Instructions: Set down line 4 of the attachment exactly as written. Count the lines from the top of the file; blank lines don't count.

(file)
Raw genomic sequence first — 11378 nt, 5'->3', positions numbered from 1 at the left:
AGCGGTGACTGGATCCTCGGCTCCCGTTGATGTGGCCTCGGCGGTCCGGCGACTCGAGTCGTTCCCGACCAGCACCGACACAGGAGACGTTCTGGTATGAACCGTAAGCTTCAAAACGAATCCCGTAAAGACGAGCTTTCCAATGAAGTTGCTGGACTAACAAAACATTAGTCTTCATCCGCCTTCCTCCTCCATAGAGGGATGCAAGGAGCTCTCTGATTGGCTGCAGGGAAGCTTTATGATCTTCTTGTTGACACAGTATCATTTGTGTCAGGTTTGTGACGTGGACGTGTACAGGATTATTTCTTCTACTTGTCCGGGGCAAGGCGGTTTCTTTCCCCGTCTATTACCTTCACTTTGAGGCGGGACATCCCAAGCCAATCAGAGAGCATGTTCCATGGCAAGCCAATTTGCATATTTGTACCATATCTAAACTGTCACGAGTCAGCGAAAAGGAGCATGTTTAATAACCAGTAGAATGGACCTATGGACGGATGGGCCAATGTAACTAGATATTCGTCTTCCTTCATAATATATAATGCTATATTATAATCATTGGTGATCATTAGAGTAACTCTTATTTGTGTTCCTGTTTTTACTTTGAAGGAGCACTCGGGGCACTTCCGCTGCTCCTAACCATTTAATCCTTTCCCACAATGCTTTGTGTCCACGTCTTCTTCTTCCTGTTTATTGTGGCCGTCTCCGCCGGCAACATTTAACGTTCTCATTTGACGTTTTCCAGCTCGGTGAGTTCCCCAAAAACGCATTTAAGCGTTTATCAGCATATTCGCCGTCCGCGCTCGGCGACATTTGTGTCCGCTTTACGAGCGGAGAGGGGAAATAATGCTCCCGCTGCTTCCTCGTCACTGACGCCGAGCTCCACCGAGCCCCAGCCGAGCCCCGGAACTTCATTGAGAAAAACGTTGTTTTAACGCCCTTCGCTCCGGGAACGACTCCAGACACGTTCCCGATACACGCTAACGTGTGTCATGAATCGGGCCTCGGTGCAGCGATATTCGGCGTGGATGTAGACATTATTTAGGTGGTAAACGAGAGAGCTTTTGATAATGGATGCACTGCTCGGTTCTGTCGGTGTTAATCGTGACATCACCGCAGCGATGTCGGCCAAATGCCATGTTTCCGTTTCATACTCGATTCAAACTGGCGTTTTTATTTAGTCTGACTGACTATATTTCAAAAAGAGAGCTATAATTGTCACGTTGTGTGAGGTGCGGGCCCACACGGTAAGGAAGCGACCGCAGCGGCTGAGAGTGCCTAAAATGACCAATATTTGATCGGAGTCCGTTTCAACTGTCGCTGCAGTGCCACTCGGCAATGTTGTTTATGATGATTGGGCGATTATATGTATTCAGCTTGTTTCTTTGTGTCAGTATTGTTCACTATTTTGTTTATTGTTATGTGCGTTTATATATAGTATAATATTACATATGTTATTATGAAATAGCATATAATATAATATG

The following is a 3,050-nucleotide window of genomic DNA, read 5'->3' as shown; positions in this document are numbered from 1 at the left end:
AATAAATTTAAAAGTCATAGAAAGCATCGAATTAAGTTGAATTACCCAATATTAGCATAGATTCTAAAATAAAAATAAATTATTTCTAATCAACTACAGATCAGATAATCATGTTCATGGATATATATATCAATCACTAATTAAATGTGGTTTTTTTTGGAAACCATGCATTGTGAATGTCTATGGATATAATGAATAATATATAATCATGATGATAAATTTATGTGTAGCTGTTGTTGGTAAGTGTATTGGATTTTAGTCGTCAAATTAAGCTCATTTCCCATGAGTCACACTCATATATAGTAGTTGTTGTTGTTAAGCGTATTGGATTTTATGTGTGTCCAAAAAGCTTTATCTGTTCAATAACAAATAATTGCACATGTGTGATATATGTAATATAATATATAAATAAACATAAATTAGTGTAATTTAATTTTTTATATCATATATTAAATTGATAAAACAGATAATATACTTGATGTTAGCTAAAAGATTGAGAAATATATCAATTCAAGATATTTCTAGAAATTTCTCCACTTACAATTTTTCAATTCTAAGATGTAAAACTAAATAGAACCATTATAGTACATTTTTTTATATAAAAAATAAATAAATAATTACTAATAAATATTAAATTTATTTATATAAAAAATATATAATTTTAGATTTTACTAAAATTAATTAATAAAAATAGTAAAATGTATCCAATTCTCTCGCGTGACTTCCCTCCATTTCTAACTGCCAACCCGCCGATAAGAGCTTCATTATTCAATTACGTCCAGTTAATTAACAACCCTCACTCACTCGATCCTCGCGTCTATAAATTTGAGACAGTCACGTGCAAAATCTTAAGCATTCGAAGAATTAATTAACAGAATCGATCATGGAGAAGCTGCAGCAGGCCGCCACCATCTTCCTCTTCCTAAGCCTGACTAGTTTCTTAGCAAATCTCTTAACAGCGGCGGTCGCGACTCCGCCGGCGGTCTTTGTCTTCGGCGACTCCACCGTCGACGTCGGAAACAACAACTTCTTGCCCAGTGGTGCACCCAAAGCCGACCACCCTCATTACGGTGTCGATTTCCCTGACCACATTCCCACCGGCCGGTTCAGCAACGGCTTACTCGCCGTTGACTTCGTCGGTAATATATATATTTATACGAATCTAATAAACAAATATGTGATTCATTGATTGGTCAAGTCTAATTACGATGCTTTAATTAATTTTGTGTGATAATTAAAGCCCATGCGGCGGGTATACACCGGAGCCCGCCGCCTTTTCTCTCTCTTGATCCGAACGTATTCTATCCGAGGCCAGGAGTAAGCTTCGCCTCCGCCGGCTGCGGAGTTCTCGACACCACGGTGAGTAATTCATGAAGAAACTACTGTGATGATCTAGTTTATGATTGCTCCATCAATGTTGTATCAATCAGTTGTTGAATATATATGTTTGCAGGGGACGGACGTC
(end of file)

AATAAATTTAAAAGTCATAGAAAGCATCGAATTAAGTTGAATTACCCAATATTAGCATAGATTCTAAAATAAAAATAAATTATTTCTAATCAACTACAGATCAGATAATCATGTTCATGGATATATATATCAATCACTAATTAAATGTGGTTTTTTTTGGAAACCATGCATTGTGAATGTCTATGGATATAATGAATAATATATAATCATGATGATAAATTTATGTGTAGCTGTTGTTGGTAAGTGTATTGGATTTTAGTCGTCAAATTAAGCTCATTTCCCATGAGTCACACTCATATATAGTAGTTGTTGTTGTTAAGCGTATTGGATTTTATGTGTGTCCAAAAAGCTTTATCTGTTCAATAACAAATAATTGCACATGTGTGATATATGTAATATAATATATAAATAAACATAAATTAGTGTAATTTAATTTTTTATATCATATATTAAATTGATAAAACAGATAATATACTTGATGTTAGCTAAAAGATTGAGAAATATATCAATTCAAGATATTTCTAGAAATTTCTCCACTTACAATTTTTCAATTCTAAGATGTAAAACTAAATAGAACCATTATAGTACATTTTTTTATATAAAAAATAAATAAATAATTACTAATAAATATTAAATTTATTTATATAAAAAATATATAATTTTAGATTTTACTAAAATTAATTAATAAAAATAGTAAAATGTATCCAATTCTCTCGCGTGACTTCCCTCCATTTCTAACTGCCAACCCGCCGATAAGAGCTTCATTATTCAATTACGTCCAGTTAATTAACAACCCTCACTCACTCGATCCTCGCGTCTATAAATTTGAGACAGTCACGTGCAAAATCTTAAGCATTCGAAGAATTAATTAACAGAATCGATCATGGAGAAGCTGCAGCAGGCCGCCACCATCTTCCTCTTCCTAAGCCTGACTAGTTTCTTAGCAAATCTCTTAACAGCGGCGGTCGCGACTCCGCCGGCGGTCTTTGTCTTCGGCGACTCCACCGTCGACGTCGGAAACAACAACTTCTTGCCCAGTGGTGCACCCAAAGCCGACCACCCTCATTACGGTGTCGATTTCCCTGACCACATTCCCACCGGCCGGTTCAGCAACGGCTTACTCGCCGTTGACTTCGTCGGTAATATATATATTTATACGAATCTAATAAACAAATATGTGATTCATTGATTGGTCAAGTCTAATTACGATGCTTTAATTAATTTTGTGTGATAATTAAAGCCCATGCGGCGGGTATACACCGGAGCCCGCCGCCTTTTCTCTCTCTTGATCCGAACGTATTCTATCCGAGGCCAGGAGTAAGCTTCGCCTCCGCCGGCTGCGGAGTTCTCGACACCACGGTGAGTAATTCATGAAGAAACTACTGTGATGATCTAGTTTATGATTGCTCCATCAATGTTGTATCAATCAGTTGTTGAATATATATGTTTGCAGGGGACGGACGTC